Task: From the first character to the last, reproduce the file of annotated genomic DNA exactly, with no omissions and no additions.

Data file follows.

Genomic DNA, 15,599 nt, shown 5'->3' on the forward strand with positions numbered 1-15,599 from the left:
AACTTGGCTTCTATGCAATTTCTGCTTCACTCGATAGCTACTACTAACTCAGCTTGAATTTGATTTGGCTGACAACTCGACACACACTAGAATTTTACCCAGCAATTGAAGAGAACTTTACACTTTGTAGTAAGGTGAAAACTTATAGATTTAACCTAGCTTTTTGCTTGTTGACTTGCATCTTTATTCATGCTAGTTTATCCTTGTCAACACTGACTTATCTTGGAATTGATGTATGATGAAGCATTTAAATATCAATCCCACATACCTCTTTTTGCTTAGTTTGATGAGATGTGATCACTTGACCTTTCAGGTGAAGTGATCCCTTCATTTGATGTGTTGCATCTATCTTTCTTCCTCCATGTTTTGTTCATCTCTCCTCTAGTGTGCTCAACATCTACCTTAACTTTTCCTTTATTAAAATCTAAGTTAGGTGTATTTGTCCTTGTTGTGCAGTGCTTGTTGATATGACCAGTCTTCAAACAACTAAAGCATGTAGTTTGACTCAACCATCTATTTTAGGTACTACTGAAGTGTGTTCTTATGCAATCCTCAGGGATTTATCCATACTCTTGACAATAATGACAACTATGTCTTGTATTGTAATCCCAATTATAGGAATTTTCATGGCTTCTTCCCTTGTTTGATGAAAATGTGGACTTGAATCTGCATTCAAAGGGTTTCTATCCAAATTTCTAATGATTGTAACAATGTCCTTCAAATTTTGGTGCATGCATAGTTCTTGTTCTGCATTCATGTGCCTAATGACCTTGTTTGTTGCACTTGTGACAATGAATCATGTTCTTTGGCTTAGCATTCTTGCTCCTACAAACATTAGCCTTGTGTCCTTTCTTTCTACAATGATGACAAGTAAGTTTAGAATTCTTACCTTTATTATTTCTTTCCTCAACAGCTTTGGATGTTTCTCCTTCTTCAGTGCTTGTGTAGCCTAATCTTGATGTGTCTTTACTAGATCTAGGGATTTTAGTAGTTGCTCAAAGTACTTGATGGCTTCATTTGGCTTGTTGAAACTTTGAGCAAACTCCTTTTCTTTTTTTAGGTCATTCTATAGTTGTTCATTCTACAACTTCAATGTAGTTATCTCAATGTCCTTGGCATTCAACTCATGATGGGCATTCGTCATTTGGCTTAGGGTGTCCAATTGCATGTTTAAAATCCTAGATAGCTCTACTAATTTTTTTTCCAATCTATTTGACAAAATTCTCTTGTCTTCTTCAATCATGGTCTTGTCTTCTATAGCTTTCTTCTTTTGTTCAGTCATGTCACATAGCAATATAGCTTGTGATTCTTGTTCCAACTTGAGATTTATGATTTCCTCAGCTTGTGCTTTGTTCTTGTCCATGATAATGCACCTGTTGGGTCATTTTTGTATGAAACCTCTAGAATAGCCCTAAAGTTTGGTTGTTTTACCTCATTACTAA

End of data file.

Genomic DNA, 15,599 nt, shown 5'->3' on the forward strand with positions numbered 1-15,599 from the left:
AACTTGGCTTCTATGCAATTTCTGCTTCACTCGATAGCTACTACTAACTCAGCTTGAATTTGATTTGGCTGACAACTCGACACACACTAGAATTTTACCCAGCAATTGAAGAGAACTTTACACTTTGTAGTAAGGTGAAAACTTATAGATTTAACCTAGCTTTTTGCTTGTTGACTTGCATCTTTATTCATGCTAGTTTATCCTTGTCAACACTGACTTATCTTGGAATTGATGTATGATGAAGCATTTAAATATCAATCCCACATACCTCTTTTTGCTTAGTTTGATGAGATGTGATCACTTGACCTTTCAGGTGAAGTGATCCCTTCATTTGATGTGTTGCATCTATCTTTCTTCCTCCATGTTTTGTTCATCTCTCCTCTAGTGTGCTCAACATCTACCTTAACTTTTCCTTTATTAAAATCTAAGTTAGGTGTATTTGTCCTTGTTGTGCAGTGCTTGTTGATATGACCAGTCTTCAAACAACTAAAGCATGTAGTTTGACTCAACCATCTATTTTAGGTACTACTGAAGTGTGTTCTTATGCAATCCTCAGGGATTTATCCATACTCTTGACAATAATGACAACTATGTCTTGTATTGTAATCCCAATTATAGGAATTTTCATGGCTTCTTCCCTTGTTTGATGAAAATGTGGACTTGAATCTGCATTCAAAGGGTTTCTATCCAAATTTCTAATGATTGTAACAATGTCCTTCAAATTTTGGTGCATGCATAGTTCTTGTTCTGCATTCATGTGCCTAATGACCTTGTTTGTTGCACTTGTGACAATGAATCATGTTCTTTGGCTTAGCATTCTTGCTCCTACAAACATTAGCCTTGTGTCCTTTCTTTCTACAATGATGACAAGTAAGTTTAGAATTCTTACCTTTATTATTTCTTTCCTCAACAGCTTTGGATGTTTCTCCTTCTTCAGTGCTTGTGTAGCCTAATCTTGATGTGTCTTTACTAGATCTAGGGATTTTAGTAGTTGCTCAAAGTACTTGATGGCTTCATTTGGCTTGTTGAAACTTTGAGCAAACTCCTTTTCTTTTTTTAGGTCATTCTATAGTTGTTCATTCTACAACTTCAATGTAGTTATCTCAATGTCCTTGGCATTCAACTCATGATGGGCATTCGTCATTTGGCTTAGGGTGTCCAATTGCATGTTTAAAATCCTAGATAGCTCTACTAATTTTTTTTCCAATCTATTTGACAAAATTCTCTTGTCTTCTTCAATCATGGTCTTGTCTTCTATAGCTTTCTTCTTTTGTTCAGTCATGTCACATAGCAATATAGCTTGTGATTCTTGTTCCAACTTGAGATTTATGATTTCCTCAGCTTGTGCTTTGTTCTTGTCCATGATAATGCACCTGTTGGGTCATTTTTGTATGAAACCTCTAGAATAGCCCTAAAGTTTGGTTGTTTTACCTCATTACTAA